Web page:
Reporter's Notebook: Covering the Haditha Trial
SCOTT SIMON, host:
For the past few years, NPR's John McChesney has covered military trials. And in this week's Reporter's Notebook, he points out how much of a challenge reporting on those trials can be.
JOHN McCHESNEY: It's an old fable. Six men in a dark room touched different parts of the elephant, trying to figure out what's in the room with them. They are all wrong, of course, trying to surmise the whole from a tusk or a tail. Sometimes reporters covering military legal proceedings feel the same way. I have covered trials concerning war crimes at several military bases in the U.S., and it's always the same.
Hundreds, sometimes thousands, of unclassified documents and photographs are entered into evidence and are repeatedly referred to in court. Sergeant So-and-so, a prosecutor will ask, please look at your statement and reference paragraph eight. Is that your sworn testimony? At this point, reporters are in a blind. Often, there are no verbal quotes from the document in court, just page and paragraph references.
In recent proceedings at Camp Pendleton about the killing of 24 civilians in the Iraqi village of Haditha, photos were handed to witnesses for identification and questioning. But reporters couldn't see them. In most civilian courts, enlargements or projections would be displayed.
Brian Rooney is a lawyer for one of the officers charged in the Haditha case. Like many civilian lawyers handling military cases, he'd like to have these exhibits made public during preliminary hearings and courts-martial.
Mr. BRIAN ROONEY (Attorney; Spokesperson, Thomas More Law Center): It gives a fuller picture of what happened and what the charges are all about, and whether they have a basis in truth or none, especially in this war environment, in this war footing that our country is on now.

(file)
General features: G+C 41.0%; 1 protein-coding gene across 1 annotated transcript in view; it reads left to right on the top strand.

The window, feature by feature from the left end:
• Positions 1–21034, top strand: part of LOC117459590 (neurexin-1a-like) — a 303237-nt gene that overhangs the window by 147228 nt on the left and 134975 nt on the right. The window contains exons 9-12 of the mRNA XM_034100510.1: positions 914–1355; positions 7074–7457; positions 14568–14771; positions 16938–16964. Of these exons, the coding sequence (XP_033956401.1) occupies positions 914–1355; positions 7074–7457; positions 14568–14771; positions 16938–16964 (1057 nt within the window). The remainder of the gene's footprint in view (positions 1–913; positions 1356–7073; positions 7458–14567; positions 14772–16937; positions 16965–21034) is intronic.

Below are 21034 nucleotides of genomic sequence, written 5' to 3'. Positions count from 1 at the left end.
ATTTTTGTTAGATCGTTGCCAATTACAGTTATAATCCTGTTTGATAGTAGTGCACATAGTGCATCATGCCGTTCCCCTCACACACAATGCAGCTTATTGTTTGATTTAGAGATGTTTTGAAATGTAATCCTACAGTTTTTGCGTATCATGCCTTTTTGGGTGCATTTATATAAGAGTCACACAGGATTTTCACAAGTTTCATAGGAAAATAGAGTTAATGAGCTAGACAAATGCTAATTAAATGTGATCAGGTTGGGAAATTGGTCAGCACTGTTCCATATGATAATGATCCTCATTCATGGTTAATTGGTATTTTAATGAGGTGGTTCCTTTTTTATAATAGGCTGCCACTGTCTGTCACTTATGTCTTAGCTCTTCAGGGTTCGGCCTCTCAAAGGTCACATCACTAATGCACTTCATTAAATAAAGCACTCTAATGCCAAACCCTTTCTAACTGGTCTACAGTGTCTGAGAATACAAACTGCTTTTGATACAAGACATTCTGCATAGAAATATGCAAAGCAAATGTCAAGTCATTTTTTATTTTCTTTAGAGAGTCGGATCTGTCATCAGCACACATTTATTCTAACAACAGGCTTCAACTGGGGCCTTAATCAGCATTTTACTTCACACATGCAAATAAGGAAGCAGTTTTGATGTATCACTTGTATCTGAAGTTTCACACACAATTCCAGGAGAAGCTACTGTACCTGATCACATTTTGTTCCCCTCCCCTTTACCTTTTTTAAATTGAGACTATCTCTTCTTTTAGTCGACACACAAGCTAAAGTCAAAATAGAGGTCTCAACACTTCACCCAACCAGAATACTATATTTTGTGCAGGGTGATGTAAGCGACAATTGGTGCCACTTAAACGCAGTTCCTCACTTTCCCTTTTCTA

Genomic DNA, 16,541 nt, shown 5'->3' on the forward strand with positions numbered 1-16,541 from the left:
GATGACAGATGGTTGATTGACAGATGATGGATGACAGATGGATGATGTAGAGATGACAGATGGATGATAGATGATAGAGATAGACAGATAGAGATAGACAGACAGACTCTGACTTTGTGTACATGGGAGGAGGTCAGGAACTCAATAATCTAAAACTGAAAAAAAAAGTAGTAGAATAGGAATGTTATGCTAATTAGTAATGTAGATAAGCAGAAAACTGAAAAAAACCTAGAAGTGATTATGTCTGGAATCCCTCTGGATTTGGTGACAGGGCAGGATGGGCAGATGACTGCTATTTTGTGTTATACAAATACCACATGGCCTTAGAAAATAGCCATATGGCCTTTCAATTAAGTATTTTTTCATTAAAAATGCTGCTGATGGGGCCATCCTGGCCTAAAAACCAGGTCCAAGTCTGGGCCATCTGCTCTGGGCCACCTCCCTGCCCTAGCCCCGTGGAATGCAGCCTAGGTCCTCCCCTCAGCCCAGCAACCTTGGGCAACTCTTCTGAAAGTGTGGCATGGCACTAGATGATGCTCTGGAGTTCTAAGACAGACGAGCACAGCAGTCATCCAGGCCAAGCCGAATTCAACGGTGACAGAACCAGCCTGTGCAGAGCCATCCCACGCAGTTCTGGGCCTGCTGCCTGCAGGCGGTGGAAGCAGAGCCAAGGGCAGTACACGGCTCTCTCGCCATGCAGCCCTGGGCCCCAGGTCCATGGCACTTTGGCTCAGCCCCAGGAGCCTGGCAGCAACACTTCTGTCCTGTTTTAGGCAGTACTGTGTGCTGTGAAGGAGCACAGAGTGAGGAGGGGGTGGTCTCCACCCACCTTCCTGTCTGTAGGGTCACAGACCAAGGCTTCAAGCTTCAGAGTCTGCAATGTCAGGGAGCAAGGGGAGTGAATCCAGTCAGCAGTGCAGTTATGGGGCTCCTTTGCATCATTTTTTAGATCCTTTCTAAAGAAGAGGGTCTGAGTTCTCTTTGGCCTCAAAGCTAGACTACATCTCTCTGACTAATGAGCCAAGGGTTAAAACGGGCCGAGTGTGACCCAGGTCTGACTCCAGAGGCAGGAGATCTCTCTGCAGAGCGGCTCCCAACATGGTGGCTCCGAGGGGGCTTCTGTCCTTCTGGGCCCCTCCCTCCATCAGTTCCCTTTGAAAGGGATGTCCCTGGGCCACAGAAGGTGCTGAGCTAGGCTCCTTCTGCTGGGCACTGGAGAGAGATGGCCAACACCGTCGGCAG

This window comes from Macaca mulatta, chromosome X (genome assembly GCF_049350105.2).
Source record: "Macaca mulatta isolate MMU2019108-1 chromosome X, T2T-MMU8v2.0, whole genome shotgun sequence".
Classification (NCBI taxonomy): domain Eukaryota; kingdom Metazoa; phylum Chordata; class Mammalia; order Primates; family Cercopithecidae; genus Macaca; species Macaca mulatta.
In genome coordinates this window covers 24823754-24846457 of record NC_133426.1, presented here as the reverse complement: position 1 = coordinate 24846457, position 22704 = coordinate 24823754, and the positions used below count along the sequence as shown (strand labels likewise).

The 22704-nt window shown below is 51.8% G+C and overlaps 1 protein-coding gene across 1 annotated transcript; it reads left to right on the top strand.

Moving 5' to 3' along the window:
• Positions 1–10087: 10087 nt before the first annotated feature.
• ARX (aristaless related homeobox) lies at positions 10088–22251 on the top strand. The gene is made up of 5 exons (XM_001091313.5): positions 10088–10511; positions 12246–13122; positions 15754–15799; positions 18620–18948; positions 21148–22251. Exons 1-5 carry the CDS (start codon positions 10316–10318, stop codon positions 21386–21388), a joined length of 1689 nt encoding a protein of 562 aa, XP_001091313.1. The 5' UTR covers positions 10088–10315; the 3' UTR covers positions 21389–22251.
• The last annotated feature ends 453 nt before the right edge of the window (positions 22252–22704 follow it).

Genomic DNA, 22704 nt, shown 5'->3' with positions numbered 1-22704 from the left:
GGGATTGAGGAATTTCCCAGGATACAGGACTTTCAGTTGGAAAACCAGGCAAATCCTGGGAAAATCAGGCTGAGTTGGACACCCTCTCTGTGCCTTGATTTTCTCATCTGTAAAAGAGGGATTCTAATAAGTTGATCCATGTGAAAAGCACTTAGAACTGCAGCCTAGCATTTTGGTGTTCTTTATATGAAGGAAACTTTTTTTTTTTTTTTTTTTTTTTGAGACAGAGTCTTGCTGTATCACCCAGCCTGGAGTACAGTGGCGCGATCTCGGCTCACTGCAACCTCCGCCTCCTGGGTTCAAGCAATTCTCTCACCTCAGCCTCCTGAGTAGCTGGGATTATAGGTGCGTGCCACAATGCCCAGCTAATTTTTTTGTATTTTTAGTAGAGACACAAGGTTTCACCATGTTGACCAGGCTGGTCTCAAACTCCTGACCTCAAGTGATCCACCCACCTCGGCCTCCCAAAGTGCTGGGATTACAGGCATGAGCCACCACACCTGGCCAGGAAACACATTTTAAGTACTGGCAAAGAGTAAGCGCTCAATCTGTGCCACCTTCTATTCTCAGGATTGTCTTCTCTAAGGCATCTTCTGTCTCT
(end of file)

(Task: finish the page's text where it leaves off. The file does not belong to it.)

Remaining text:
McCHESNEY: And in most civilian courts, documents entered into evidence would be available at day's end from court clerks, but not so with the military. So even though courts-martial are supposed to be public proceedings, much of the evidence is hidden from public view. And if reporters want those exhibits or transcripts of legal proceedings, the government says they must request them under the Freedom Of Information Act, or FOIA.
The last time I requested a court martial transcript, it took 16 months to get it.
Mr. MATTHEW FREEDUS (Civilian Lawyer; Former Navy Judge Advocate): And that timeline just isn't consistent with the First Amendment.
McCHESNEY: Matthew Freedus, a former Navy Judge Advocate and now a civilian lawyer handling military cases, says there's only one way to get this vital information into the public record in a timely fashion.
Mr. FREEDUS: In short, a lawsuit could be filed to compel the services to comply with the First Amendment in response to requests for court records.
McCHESNEY: Freedus and others say it's time for major news organizations to band together to ensure that these so-called public proceedings are really public.
SIMON: NPR's John McChesney.